September 4, 2014
So it turns out ‘rogue taxidermy’ is a thing. A rogue taxidermist suspended by his captain, forced to turn in his badge and gun because he refuses to play by the rules? A taxidermist who steals from the rich and stuffs for the poor? A taxidermist who only stuffs from a 90° angle behind their subject?
It’s none of those. Rogue taxidermy is:
…the creation of stuffed animals which do not have real, live counterparts…They may represent impossible hybrids such as the jackalope and the skvader, extinct species, mythical creatures such as dragons, chimeras, griffins, unicorns or mermaids, or may be entirely of the maker’s imagination.
Which still sounds like it might be cool. While in Copenhagen I caught an exhibition of curios at the Black Diamond that included a unicorn ‘skeleton’ and a mermaid that were quite fun, the zoological museum in Copenhagen also has a stuffed griffin I’ve known about for a while, and the Fiji/Feejee mermaid is fairly well known (if a bit weird). And while taxidermy can be a bit creepy they’re not all bad. This summer I visited the Natural History Museum and although many of the specimens are old they’re pretty well done so with this in mind I thought the idea of seeing a ‘real’ creature from myth or legend sounded pretty cool, right?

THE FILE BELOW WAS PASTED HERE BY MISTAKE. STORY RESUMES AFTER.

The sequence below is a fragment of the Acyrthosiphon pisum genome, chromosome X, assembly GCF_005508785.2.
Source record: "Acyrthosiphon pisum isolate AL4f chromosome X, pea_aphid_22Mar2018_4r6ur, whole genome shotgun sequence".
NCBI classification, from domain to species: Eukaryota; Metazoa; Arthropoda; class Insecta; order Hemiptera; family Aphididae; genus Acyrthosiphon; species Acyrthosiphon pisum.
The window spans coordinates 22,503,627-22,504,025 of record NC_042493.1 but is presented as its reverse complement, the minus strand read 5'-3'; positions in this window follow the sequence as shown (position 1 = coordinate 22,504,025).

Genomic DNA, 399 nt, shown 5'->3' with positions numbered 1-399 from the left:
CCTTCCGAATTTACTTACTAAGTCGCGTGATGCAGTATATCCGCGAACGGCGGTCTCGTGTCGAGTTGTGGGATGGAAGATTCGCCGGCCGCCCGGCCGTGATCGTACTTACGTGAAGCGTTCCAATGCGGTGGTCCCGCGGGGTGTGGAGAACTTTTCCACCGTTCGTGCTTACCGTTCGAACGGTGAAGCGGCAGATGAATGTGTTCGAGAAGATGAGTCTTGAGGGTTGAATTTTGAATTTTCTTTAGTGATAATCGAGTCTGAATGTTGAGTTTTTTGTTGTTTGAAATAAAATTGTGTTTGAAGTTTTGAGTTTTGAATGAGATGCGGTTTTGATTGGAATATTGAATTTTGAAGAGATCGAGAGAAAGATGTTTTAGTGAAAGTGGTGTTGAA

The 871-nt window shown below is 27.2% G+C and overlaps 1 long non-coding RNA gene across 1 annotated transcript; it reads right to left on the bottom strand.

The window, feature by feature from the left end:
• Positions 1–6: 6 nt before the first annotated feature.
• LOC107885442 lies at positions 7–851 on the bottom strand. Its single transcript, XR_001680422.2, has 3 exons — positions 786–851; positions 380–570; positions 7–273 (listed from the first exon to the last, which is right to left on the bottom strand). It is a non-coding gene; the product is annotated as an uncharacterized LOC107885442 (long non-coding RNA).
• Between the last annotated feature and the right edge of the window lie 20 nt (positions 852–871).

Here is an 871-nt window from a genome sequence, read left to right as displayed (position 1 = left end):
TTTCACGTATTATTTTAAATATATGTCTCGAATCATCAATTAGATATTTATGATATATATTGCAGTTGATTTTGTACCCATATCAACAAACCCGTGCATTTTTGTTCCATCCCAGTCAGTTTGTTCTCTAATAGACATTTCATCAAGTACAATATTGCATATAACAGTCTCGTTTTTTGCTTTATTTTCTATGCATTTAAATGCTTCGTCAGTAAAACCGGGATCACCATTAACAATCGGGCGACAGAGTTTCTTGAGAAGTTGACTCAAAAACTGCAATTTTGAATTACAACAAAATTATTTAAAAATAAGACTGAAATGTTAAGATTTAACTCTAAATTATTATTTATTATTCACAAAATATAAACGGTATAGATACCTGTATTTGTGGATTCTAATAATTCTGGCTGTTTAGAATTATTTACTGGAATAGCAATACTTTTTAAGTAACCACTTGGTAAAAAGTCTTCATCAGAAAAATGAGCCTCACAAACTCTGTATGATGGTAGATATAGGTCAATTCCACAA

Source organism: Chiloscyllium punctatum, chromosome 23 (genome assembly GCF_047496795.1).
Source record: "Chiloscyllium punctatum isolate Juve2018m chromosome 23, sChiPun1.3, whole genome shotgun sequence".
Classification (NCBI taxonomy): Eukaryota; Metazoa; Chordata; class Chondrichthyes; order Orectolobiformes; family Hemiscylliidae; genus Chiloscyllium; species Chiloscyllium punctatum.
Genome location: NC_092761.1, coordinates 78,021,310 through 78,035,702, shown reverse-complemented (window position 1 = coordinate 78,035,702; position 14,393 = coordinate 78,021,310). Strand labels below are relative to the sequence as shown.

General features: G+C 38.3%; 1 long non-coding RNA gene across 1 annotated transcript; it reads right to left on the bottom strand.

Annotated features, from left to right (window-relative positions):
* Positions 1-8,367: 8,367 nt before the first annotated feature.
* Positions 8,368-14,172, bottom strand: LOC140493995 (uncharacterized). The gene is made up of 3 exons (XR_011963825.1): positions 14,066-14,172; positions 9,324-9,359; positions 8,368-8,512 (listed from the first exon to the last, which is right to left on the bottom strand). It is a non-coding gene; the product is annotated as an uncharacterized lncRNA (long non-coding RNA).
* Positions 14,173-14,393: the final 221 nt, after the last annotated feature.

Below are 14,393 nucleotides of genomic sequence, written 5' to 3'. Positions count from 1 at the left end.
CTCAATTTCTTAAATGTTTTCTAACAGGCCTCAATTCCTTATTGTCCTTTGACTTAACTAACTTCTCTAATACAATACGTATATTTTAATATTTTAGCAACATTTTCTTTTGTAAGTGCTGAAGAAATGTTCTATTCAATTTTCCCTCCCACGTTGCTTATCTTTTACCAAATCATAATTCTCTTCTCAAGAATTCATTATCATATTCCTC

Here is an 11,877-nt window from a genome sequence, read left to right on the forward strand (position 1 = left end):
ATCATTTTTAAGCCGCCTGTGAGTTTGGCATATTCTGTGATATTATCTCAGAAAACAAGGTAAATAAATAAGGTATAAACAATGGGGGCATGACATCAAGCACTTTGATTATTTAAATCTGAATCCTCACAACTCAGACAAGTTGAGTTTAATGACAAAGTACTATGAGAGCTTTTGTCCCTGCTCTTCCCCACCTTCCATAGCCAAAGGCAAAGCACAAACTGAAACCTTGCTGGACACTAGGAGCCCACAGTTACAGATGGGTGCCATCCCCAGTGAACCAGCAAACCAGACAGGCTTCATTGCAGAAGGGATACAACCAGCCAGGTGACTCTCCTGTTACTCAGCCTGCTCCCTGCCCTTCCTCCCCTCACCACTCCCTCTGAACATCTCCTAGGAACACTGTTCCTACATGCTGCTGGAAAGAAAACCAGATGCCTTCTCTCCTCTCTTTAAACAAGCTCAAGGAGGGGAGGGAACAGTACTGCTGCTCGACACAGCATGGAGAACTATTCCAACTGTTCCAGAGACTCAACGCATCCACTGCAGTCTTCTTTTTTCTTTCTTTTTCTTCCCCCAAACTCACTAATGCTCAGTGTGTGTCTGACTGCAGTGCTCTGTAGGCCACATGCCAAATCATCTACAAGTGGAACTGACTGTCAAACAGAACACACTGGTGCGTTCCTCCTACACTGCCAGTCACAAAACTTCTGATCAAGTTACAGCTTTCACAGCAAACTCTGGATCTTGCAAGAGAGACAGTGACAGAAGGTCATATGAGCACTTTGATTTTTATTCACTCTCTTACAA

I want you to click on those links so you can see what I mean, but I also don’t want you to because you may never sleep again. In fairness there’s plenty of by-the-book taxidermy that’s pretty horrendous and even the well done stuff can feel creepy but… yeah. This was not what I expected.